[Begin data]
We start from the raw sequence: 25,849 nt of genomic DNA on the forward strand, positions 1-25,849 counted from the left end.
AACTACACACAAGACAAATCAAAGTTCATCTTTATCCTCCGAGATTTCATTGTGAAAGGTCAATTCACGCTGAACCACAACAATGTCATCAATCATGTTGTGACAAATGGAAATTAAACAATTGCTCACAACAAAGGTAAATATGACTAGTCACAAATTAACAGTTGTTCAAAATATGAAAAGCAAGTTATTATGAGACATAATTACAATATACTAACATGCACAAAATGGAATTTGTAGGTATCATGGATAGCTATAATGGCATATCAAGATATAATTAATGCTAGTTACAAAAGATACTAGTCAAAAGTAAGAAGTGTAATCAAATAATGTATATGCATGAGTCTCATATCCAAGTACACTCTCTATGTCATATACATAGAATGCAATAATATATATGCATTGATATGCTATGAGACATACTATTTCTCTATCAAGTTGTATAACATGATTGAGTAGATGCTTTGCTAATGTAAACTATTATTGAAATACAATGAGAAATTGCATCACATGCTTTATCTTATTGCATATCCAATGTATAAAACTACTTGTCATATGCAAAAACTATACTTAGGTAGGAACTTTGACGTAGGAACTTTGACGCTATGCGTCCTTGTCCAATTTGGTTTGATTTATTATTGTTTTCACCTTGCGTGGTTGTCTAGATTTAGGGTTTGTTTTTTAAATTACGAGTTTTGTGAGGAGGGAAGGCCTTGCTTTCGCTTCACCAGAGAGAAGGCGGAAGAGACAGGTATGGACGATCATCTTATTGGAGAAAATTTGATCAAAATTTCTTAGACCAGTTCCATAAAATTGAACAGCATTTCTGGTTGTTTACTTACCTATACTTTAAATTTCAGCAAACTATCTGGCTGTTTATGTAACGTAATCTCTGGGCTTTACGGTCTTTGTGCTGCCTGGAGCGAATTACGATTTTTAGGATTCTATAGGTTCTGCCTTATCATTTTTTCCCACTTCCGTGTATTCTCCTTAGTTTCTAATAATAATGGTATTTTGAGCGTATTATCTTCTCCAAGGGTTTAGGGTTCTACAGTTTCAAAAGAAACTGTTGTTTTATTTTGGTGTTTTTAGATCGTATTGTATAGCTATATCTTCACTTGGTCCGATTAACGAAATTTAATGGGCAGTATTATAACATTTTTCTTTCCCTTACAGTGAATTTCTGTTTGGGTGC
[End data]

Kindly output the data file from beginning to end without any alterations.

We start from the raw sequence: 25,849 nt of genomic DNA on the forward strand, positions 1-25,849 counted from the left end.
AACTACACACAAGACAAATCAAAGTTCATCTTTATCCTCCGAGATTTCATTGTGAAAGGTCAATTCACGCTGAACCACAACAATGTCATCAATCATGTTGTGACAAATGGAAATTAAACAATTGCTCACAACAAAGGTAAATATGACTAGTCACAAATTAACAGTTGTTCAAAATATGAAAAGCAAGTTATTATGAGACATAATTACAATATACTAACATGCACAAAATGGAATTTGTAGGTATCATGGATAGCTATAATGGCATATCAAGATATAATTAATGCTAGTTACAAAAGATACTAGTCAAAAGTAAGAAGTGTAATCAAATAATGTATATGCATGAGTCTCATATCCAAGTACACTCTCTATGTCATATACATAGAATGCAATAATATATATGCATTGATATGCTATGAGACATACTATTTCTCTATCAAGTTGTATAACATGATTGAGTAGATGCTTTGCTAATGTAAACTATTATTGAAATACAATGAGAAATTGCATCACATGCTTTATCTTATTGCATATCCAATGTATAAAACTACTTGTCATATGCAAAAACTATACTTAGGTAGGAACTTTGACGTAGGAACTTTGACGCTATGCGTCCTTGTCCAATTTGGTTTGATTTATTATTGTTTTCACCTTGCGTGGTTGTCTAGATTTAGGGTTTGTTTTTTAAATTACGAGTTTTGTGAGGAGGGAAGGCCTTGCTTTCGCTTCACCAGAGAGAAGGCGGAAGAGACAGGTATGGACGATCATCTTATTGGAGAAAATTTGATCAAAATTTCTTAGACCAGTTCCATAAAATTGAACAGCATTTCTGGTTGTTTACTTACCTATACTTTAAATTTCAGCAAACTATCTGGCTGTTTATGTAACGTAATCTCTGGGCTTTACGGTCTTTGTGCTGCCTGGAGCGAATTACGATTTTTAGGATTCTATAGGTTCTGCCTTATCATTTTTTCCCACTTCCGTGTATTCTCCTTAGTTTCTAATAATAATGGTATTTTGAGCGTATTATCTTCTCCAAGGGTTTAGGGTTCTACAGTTTCAAAAGAAACTGTTGTTTTATTTTGGTGTTTTTAGATCGTATTGTATAGCTATATCTTCACTTGGTCCGATTAACGAAATTTAATGGGCAGTATTATAACATTTTTCTTTCCCTTACAGTGAATTTCTGTTTGGGTGC